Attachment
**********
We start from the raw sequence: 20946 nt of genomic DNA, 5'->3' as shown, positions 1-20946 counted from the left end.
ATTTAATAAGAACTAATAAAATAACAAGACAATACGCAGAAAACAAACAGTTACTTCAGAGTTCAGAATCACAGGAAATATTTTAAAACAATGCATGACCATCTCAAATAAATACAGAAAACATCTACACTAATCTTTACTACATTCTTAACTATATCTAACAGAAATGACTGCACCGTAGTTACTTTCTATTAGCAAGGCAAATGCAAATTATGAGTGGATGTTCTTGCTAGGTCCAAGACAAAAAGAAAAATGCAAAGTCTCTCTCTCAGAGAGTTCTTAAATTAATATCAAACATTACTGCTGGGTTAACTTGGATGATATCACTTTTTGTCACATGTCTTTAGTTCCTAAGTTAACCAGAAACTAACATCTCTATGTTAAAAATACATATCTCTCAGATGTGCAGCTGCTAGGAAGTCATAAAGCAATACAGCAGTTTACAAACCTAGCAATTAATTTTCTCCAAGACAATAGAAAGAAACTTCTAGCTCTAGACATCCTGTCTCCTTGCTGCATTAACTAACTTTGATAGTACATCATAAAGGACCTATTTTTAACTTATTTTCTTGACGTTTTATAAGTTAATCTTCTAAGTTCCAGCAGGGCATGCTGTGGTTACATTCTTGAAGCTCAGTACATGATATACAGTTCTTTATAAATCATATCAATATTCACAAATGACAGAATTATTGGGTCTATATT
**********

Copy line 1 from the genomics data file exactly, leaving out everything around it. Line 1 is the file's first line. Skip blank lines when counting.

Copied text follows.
We start from the raw sequence: 20946 nt of genomic DNA, 5'->3' as shown, positions 1-20946 counted from the left end.